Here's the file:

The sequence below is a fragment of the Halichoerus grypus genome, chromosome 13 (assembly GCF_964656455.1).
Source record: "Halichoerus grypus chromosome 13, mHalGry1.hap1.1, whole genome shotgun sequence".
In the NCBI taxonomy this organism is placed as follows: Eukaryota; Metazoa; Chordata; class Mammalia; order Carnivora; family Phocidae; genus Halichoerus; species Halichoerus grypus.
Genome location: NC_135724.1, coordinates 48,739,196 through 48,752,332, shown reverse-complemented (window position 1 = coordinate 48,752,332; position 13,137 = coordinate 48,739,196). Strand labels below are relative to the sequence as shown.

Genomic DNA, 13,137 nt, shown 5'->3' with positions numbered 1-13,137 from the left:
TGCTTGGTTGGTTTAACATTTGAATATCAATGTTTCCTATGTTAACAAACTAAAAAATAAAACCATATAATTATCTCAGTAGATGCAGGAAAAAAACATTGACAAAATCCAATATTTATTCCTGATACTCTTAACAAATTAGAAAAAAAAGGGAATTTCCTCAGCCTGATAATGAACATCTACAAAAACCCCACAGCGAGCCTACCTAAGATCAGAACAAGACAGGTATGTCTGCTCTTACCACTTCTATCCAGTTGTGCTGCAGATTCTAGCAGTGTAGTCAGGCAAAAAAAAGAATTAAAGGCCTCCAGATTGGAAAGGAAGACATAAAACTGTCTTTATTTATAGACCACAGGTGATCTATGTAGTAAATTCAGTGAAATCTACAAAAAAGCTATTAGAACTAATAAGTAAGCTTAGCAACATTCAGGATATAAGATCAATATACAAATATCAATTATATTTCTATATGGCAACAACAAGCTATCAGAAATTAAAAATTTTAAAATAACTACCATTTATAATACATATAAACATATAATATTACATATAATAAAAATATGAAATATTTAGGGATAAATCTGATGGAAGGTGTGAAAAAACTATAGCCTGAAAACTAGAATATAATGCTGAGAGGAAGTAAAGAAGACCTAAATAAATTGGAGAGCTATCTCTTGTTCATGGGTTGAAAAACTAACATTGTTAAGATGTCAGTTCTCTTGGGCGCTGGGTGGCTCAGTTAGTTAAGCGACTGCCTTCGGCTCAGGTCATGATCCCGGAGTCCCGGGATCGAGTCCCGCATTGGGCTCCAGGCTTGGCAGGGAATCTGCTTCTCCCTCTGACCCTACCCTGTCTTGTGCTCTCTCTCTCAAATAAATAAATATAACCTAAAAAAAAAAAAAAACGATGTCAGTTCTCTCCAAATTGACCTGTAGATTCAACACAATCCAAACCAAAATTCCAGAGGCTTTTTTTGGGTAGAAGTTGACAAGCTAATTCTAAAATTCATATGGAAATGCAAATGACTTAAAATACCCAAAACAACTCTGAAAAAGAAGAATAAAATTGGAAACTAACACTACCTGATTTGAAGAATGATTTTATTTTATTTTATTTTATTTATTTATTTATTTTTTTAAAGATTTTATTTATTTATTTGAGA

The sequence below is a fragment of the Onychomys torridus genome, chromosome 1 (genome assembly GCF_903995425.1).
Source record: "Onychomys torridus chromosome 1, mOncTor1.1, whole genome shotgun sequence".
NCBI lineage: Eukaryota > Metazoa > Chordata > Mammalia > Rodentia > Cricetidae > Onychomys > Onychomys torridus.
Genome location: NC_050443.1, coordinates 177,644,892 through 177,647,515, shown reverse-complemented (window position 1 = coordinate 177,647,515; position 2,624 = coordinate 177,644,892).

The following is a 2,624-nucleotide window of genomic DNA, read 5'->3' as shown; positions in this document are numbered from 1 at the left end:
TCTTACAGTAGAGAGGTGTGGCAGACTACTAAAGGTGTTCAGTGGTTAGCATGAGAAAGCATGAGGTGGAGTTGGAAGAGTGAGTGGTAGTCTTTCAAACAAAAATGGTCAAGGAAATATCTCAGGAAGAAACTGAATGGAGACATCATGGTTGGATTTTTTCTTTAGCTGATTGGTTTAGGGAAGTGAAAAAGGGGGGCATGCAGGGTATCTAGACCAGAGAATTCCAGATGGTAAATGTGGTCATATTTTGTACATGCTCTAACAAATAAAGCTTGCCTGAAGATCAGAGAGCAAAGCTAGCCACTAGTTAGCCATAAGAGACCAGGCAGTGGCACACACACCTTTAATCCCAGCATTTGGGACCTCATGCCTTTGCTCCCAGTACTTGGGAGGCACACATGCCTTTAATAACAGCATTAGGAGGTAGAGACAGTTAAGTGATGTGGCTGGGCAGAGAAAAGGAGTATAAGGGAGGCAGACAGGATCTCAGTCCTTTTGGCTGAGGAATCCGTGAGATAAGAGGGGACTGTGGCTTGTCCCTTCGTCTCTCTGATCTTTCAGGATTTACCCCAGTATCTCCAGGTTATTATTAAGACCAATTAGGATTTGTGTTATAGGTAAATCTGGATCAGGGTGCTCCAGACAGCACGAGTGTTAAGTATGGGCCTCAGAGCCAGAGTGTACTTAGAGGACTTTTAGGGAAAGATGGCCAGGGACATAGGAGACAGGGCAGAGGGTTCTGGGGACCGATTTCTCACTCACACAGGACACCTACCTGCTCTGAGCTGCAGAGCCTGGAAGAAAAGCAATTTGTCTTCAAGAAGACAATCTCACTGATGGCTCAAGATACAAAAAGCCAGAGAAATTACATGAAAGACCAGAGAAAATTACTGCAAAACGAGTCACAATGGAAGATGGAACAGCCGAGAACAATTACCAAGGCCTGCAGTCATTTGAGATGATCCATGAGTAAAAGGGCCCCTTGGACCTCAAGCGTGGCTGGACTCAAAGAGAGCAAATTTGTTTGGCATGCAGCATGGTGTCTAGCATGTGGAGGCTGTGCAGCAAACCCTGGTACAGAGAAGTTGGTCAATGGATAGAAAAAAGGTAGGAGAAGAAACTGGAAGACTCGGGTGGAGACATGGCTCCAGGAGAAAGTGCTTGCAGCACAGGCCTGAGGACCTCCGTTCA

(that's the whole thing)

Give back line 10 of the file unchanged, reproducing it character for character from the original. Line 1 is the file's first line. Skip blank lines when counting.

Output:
Genome location: NC_050443.1, coordinates 177,644,892 through 177,647,515, shown reverse-complemented (window position 1 = coordinate 177,647,515; position 2,624 = coordinate 177,644,892).